Title

The Development and Implementation of an Obstetrical Triage Tool to Prioritize Patients and Track Process Times by Risk Categories.

Document Type

Article

Publication Date

6-2014

Institution/Department

Nursing

Journal Title

JOGNN: Journal of Obstetric, Gynecologic & Neonatal Nursing

MeSH Headings

Obstetric Emergencies; Triage; Human; Quality Improvement; United States; Multidisciplinary Care Team; Pregnancy; Female; Female

Abstract

Objective To develop an evidence-based tool with an electronic version for process time tracking for obstetric triage to standardize and prioritize care. Design Evidence-based, quality improvement project. Sample All women admitted for obstetric evaluation at a large medical center in northeastern United States between December 1, 2012 and August 31, 2013. Methods This quality improvement project started as an interdisciplinary collaboration to identify a problem with variability in the procedure and assignment of obstetric triage categories. A literature review showed that lack of a standardized tool to assess acuity, a clear definition of process time targets, and a method to provide feedback to clinicians were risks that compromised patient safety and quality of care. Implementation Strategies In November 2012, a paper version of a triage tool was developed based on modifications of acuity assessment instruments found in the literature. Color-coded triage categories (emergent = red, urgent = yellow, and nonurgent = green) were assigned from a brief standardized nursing assessment of presenting clinical symptoms. Nurses and physicians were educated about the triage tool, and triage guidelines were developed to support the interdisciplinary process. With assistance from the information technology department, an electronic version of the tool was created in Microsoft Excel to calculate triage process intervals and generate monthly tables and trend line graphs for performance metrics. Results Of the 2,588 women, 5% (n = 119) were categorized red, 77% (n = 2,004) were categorized yellow, and 18% (n = 465) were categorized green. A 5-minute target for arrival to triage times was met 86%, 73%, and 69% of the time for the red, yellow, and green categories, respectively (M = 3.6, 3.9, and 5.2 minutes). This represents a change from baseline of 75%, 78%, and 50%, respectively. Targets for time from provider notified to patient seen were 5, 30, and 60 minutes for the three categories, which were met 50%, 62%, and 73% of the time (M = 12.7, 18.2, and 21.7 minutes). The greatest admission times were between 1500 to 1900 hours (23%) and 1100 to 1500 hours (22%). Conclusion/Implications for Nursing Practice As a result, a triage nurse role was established within 2 months to facilitate timely screening to reduce process times and increase the number of patients meeting the performance targets. Staffing has been adjusted to cover the high admission times. Nurse-physician communication improved with the use of the standardized tool. Current activities are focused on developing policies, improving process targets through interdisciplinary teamwork, and integrating the triage categories in the electronic health record.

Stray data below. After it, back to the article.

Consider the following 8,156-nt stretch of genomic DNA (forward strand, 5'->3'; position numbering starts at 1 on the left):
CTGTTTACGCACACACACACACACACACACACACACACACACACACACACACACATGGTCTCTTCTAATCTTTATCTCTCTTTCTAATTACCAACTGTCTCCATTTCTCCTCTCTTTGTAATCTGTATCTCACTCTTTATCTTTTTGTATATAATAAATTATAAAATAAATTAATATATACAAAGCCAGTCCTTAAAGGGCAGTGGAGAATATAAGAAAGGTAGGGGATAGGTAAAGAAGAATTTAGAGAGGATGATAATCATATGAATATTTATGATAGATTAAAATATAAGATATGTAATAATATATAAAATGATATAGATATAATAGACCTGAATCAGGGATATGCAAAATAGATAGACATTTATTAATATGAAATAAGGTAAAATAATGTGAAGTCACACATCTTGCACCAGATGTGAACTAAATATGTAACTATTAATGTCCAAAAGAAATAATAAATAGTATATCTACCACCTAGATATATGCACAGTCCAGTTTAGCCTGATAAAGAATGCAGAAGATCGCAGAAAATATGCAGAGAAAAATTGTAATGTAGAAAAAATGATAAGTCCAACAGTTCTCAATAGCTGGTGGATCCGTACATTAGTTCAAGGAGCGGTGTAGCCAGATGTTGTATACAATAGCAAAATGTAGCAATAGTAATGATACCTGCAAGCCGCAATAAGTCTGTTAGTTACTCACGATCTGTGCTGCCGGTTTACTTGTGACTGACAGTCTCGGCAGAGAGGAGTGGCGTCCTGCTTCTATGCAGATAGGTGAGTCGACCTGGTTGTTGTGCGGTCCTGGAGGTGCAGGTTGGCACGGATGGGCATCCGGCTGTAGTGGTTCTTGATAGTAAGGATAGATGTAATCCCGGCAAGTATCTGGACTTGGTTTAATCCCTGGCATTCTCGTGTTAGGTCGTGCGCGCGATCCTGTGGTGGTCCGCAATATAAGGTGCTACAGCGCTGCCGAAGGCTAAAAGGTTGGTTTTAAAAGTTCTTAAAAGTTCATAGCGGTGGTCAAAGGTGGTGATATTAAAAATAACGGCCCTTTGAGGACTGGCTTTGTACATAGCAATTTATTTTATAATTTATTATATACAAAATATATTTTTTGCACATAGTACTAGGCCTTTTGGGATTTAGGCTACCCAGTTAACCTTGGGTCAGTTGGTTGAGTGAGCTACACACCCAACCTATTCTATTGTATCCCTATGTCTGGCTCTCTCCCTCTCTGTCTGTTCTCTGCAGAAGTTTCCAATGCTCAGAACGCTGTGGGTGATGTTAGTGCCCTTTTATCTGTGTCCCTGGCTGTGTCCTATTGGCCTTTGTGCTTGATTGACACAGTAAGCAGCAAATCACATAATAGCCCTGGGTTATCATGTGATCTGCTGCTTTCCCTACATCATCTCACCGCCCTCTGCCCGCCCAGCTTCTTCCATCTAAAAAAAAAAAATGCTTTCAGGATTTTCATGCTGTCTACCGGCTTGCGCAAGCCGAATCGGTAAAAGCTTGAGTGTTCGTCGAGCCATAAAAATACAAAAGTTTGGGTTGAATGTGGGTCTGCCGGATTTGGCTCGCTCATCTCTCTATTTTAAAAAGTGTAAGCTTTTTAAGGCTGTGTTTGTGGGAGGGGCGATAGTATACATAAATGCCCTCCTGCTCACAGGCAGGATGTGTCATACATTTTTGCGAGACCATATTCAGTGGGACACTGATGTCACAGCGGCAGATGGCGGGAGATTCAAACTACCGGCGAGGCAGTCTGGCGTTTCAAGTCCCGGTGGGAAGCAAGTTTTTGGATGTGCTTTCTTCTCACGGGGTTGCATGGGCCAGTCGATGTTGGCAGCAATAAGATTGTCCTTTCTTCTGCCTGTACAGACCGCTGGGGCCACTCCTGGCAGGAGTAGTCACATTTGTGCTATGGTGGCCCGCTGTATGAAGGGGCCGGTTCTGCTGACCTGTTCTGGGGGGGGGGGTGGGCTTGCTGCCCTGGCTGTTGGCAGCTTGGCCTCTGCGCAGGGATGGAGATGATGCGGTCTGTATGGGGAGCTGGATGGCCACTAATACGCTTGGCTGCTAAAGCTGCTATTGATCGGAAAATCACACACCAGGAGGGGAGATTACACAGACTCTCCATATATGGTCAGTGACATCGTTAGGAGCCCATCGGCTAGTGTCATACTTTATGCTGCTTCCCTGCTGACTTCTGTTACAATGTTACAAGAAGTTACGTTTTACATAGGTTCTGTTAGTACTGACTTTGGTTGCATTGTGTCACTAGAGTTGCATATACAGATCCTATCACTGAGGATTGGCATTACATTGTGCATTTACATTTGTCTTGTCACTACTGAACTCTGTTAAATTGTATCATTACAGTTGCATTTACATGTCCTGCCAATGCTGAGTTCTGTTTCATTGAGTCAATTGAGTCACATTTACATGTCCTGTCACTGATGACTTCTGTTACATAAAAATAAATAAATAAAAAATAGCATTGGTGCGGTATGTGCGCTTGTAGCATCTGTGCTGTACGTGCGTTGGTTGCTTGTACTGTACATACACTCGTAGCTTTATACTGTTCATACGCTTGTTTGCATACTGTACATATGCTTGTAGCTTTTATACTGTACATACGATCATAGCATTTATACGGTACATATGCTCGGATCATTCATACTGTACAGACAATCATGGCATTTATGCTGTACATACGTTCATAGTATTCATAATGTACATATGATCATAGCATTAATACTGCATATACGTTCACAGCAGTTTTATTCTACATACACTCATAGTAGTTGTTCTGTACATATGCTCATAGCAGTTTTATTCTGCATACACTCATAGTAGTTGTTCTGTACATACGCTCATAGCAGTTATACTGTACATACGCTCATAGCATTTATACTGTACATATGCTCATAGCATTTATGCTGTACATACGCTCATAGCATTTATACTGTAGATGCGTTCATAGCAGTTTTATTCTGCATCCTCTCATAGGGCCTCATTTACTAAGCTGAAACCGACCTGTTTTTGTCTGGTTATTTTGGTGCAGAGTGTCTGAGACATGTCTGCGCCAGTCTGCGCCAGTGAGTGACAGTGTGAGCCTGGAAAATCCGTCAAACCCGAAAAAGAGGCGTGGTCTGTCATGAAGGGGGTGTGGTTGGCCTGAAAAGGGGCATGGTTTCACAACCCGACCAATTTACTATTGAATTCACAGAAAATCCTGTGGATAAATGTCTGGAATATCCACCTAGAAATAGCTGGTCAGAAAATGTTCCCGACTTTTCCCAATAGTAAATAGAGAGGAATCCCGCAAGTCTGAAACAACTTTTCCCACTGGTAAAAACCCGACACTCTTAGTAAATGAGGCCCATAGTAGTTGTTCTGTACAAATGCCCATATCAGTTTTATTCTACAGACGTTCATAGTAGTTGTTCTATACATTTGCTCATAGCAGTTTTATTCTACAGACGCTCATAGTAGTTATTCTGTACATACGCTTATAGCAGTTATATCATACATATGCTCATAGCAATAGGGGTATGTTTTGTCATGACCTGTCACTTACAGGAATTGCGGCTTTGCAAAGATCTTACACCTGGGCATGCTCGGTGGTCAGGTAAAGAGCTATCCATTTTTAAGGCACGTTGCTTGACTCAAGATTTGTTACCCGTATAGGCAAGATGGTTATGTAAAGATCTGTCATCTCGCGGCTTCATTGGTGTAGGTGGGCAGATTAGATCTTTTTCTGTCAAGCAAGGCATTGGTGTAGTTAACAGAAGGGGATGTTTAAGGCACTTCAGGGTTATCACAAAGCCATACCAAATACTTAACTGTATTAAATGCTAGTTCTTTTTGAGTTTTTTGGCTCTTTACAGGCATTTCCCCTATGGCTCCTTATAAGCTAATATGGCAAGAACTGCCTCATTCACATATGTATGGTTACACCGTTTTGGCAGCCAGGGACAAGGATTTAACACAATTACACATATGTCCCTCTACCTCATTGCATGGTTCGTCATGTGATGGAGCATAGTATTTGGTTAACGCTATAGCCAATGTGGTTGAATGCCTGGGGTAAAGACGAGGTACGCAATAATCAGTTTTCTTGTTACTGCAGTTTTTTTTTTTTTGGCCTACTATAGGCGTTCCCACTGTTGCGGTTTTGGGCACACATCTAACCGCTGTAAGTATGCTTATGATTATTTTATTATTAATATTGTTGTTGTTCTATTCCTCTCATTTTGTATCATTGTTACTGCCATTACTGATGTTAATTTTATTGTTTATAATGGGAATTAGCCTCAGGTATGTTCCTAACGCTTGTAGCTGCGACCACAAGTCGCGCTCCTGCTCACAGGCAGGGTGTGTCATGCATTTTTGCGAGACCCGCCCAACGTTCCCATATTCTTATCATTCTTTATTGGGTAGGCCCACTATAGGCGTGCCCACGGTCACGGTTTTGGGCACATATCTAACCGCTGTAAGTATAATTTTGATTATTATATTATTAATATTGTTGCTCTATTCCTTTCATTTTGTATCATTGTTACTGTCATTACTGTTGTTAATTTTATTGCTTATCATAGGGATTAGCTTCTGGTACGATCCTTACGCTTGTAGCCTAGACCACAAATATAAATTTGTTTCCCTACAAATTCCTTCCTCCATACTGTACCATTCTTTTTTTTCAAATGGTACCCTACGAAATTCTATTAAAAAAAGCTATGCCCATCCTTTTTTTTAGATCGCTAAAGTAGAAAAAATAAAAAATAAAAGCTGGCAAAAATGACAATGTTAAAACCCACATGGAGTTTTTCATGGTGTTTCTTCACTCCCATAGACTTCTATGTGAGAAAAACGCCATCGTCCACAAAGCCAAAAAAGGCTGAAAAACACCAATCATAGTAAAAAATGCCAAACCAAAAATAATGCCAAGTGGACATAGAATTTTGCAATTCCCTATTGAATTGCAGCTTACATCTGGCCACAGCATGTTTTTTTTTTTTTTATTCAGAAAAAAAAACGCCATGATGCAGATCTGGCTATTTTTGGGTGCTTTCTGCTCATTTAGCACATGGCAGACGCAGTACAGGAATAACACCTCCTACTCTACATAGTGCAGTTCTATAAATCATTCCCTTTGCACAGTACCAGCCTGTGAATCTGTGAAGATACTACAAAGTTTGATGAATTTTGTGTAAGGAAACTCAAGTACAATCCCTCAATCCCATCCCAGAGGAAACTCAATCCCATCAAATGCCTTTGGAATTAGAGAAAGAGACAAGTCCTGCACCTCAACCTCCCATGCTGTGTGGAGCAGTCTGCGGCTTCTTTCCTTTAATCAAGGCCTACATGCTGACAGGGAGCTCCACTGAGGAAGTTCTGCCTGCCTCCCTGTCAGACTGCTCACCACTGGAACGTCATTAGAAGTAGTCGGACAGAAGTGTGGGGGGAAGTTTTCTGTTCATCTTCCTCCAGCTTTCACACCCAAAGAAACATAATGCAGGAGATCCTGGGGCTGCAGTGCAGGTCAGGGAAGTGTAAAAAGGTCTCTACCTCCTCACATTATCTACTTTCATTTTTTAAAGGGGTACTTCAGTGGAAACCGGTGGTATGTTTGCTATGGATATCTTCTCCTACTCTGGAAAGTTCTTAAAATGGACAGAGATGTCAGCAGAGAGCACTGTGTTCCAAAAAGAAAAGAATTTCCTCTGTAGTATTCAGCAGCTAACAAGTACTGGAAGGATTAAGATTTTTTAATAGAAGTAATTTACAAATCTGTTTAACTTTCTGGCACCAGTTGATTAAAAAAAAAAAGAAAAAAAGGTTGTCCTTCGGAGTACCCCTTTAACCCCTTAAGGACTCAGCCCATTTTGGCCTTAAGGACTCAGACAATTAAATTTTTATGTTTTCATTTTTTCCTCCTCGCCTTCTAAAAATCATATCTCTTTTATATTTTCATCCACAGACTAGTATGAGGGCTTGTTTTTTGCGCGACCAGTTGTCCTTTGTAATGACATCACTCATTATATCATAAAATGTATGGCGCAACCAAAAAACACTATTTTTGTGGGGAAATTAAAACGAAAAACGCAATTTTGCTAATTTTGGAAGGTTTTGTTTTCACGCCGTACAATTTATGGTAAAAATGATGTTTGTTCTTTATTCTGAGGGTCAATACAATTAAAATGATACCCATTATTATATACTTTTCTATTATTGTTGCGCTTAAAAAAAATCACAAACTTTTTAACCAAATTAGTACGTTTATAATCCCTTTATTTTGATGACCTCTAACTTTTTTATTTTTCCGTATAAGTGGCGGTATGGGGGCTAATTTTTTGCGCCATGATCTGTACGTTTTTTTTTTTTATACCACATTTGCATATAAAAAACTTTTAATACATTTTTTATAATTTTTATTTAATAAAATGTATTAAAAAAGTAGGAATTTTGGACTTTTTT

First Page

S67

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